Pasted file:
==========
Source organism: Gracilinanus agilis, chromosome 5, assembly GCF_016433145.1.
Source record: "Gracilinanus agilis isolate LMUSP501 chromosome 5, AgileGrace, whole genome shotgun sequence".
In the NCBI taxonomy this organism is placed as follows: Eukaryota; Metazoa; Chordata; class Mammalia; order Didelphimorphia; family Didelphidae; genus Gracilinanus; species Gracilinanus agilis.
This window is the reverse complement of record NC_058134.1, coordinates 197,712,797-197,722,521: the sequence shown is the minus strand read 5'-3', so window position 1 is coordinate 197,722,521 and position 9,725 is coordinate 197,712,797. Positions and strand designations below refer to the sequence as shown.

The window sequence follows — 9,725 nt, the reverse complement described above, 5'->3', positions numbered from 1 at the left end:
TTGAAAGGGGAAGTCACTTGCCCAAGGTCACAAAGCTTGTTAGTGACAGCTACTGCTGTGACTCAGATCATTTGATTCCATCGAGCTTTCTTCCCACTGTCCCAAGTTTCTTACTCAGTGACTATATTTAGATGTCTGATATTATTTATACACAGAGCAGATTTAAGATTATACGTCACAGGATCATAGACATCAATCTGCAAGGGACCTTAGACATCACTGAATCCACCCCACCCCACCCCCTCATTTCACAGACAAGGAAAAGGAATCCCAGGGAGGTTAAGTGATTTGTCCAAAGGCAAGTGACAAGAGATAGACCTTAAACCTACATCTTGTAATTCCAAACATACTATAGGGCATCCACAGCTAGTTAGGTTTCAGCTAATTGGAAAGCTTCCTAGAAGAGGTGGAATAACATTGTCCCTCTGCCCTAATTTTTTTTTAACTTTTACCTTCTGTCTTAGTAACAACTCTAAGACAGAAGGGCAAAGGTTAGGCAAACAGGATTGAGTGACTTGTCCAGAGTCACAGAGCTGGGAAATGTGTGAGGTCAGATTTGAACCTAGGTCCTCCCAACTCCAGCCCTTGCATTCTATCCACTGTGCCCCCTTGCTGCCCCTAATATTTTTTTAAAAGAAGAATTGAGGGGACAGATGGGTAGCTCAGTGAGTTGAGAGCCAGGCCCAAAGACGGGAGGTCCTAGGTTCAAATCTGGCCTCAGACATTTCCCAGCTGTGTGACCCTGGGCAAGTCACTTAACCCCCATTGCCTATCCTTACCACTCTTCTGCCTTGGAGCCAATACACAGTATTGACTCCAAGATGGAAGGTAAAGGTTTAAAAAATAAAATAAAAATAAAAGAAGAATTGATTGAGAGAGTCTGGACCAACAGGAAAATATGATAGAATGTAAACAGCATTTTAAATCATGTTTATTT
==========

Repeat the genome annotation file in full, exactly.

Source organism: Gracilinanus agilis, chromosome 5, assembly GCF_016433145.1.
Source record: "Gracilinanus agilis isolate LMUSP501 chromosome 5, AgileGrace, whole genome shotgun sequence".
In the NCBI taxonomy this organism is placed as follows: Eukaryota; Metazoa; Chordata; class Mammalia; order Didelphimorphia; family Didelphidae; genus Gracilinanus; species Gracilinanus agilis.
This window is the reverse complement of record NC_058134.1, coordinates 197,712,797-197,722,521: the sequence shown is the minus strand read 5'-3', so window position 1 is coordinate 197,722,521 and position 9,725 is coordinate 197,712,797. Positions and strand designations below refer to the sequence as shown.

The window sequence follows — 9,725 nt, the reverse complement described above, 5'->3', positions numbered from 1 at the left end:
TTGAAAGGGGAAGTCACTTGCCCAAGGTCACAAAGCTTGTTAGTGACAGCTACTGCTGTGACTCAGATCATTTGATTCCATCGAGCTTTCTTCCCACTGTCCCAAGTTTCTTACTCAGTGACTATATTTAGATGTCTGATATTATTTATACACAGAGCAGATTTAAGATTATACGTCACAGGATCATAGACATCAATCTGCAAGGGACCTTAGACATCACTGAATCCACCCCACCCCACCCCCTCATTTCACAGACAAGGAAAAGGAATCCCAGGGAGGTTAAGTGATTTGTCCAAAGGCAAGTGACAAGAGATAGACCTTAAACCTACATCTTGTAATTCCAAACATACTATAGGGCATCCACAGCTAGTTAGGTTTCAGCTAATTGGAAAGCTTCCTAGAAGAGGTGGAATAACATTGTCCCTCTGCCCTAATTTTTTTTTAACTTTTACCTTCTGTCTTAGTAACAACTCTAAGACAGAAGGGCAAAGGTTAGGCAAACAGGATTGAGTGACTTGTCCAGAGTCACAGAGCTGGGAAATGTGTGAGGTCAGATTTGAACCTAGGTCCTCCCAACTCCAGCCCTTGCATTCTATCCACTGTGCCCCCTTGCTGCCCCTAATATTTTTTTAAAAGAAGAATTGAGGGGACAGATGGGTAGCTCAGTGAGTTGAGAGCCAGGCCCAAAGACGGGAGGTCCTAGGTTCAAATCTGGCCTCAGACATTTCCCAGCTGTGTGACCCTGGGCAAGTCACTTAACCCCCATTGCCTATCCTTACCACTCTTCTGCCTTGGAGCCAATACACAGTATTGACTCCAAGATGGAAGGTAAAGGTTTAAAAAATAAAATAAAAATAAAAGAAGAATTGATTGAGAGAGTCTGGACCAACAGGAAAATATGATAGAATGTAAACAGCATTTTAAATCATGTTTATTT